The authors report their results of endoscopic ulnar nerve decompression at the elbow in 75 patients (76 cases). They were able to release the ulnar nerve over a distance of approximately 17 cm through an incision averaging 2.8 cm in length. The mean follow-up interval was 11 months (range, 1-34 months). Using the modified Bishop Rating System, the authors found good to excellent results in 94% of patients. The authors also reported their observations from dissecting 12 cadaver arms. They found 3 distinct fascial bands covering the ulnar nerve in the proximal forearm. The bands extended from 3 to 9 cm distal to the midpoint of the retrocondylar groove and all three bands could be released endoscopically.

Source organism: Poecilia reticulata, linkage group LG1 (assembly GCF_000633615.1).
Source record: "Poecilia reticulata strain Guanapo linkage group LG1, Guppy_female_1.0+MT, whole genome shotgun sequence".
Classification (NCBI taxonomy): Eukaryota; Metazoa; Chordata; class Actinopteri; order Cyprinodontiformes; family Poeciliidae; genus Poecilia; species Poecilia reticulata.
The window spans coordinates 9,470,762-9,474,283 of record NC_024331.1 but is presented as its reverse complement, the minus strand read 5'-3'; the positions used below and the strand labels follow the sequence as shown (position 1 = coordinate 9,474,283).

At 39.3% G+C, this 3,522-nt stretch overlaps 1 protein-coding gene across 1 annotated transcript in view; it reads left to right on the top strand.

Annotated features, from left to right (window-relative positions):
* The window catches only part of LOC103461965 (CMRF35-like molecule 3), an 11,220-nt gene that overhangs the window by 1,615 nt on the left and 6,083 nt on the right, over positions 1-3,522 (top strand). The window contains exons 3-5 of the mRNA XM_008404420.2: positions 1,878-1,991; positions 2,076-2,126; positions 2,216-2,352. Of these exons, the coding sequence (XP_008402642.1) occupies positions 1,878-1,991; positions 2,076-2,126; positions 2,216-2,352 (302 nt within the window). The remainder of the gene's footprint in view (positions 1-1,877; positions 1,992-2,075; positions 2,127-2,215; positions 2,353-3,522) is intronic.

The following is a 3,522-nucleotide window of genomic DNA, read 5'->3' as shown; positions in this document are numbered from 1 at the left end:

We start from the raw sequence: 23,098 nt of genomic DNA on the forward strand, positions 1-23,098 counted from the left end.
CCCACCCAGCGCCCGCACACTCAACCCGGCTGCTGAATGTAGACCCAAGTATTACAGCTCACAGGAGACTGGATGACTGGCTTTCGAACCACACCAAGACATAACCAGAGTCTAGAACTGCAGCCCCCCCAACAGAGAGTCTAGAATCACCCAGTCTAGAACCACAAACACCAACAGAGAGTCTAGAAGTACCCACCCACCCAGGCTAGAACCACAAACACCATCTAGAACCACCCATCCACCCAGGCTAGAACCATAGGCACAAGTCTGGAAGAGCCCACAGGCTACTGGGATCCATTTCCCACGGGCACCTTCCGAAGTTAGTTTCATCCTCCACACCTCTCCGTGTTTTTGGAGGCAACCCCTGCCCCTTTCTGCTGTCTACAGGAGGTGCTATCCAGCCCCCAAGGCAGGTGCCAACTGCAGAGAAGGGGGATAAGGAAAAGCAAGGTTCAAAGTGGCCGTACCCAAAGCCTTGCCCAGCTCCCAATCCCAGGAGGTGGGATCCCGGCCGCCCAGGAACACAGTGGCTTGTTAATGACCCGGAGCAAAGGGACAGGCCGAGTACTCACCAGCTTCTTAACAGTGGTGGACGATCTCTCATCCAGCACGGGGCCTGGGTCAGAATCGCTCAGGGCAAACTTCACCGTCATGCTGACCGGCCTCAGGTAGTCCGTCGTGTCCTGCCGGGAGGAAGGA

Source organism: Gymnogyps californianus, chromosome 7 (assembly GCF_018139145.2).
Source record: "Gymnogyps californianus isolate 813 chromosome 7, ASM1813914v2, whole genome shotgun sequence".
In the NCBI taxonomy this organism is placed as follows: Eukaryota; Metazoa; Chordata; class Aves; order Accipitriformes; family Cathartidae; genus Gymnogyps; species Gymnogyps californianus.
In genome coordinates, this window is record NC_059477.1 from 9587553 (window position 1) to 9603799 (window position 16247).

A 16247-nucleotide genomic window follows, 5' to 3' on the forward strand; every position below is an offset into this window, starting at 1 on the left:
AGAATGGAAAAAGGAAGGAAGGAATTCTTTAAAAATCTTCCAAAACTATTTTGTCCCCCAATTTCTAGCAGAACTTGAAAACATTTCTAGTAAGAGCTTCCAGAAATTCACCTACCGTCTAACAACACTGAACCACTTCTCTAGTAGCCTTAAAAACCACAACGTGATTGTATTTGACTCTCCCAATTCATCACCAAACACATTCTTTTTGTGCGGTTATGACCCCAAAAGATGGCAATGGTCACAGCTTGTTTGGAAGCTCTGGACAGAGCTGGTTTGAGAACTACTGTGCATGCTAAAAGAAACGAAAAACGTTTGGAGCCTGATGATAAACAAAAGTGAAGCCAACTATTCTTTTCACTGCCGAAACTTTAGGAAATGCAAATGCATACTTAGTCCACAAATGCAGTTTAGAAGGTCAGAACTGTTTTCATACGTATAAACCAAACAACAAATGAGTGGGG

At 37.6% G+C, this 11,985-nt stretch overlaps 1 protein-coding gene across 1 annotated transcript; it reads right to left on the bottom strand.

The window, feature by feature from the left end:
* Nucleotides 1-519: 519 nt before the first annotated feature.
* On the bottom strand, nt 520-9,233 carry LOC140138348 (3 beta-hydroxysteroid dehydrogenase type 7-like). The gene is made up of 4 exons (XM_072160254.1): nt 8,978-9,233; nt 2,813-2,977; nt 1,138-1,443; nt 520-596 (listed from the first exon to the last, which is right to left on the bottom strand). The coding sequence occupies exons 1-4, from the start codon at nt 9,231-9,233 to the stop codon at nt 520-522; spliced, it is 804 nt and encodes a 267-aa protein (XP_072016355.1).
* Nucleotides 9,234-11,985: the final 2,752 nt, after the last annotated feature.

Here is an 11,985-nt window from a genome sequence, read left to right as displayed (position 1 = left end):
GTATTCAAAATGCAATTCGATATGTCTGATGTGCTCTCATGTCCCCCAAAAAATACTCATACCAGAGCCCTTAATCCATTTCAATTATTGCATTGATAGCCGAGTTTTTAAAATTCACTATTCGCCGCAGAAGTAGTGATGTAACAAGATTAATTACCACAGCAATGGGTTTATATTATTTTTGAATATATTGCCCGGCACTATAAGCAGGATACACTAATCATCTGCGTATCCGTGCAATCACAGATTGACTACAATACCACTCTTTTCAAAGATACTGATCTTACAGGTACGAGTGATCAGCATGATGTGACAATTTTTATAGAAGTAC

In situ decompression versus decompression with transposition of the ulnar nerve at the elbow remains a controversial topic. The authors of this study provide supporting data for in situ cubital tunnel decompression using an endoscopic technique. The risks of this approach must be weighed against the morbidity of a medial elbow incision used in more conventional open surgery. More compelling data to support or detract from this technique will necessitate a comparative, prospective, and randomized study design.
Cubital, Tunnel, Endoscopic, Release
Journal of Hand Surgery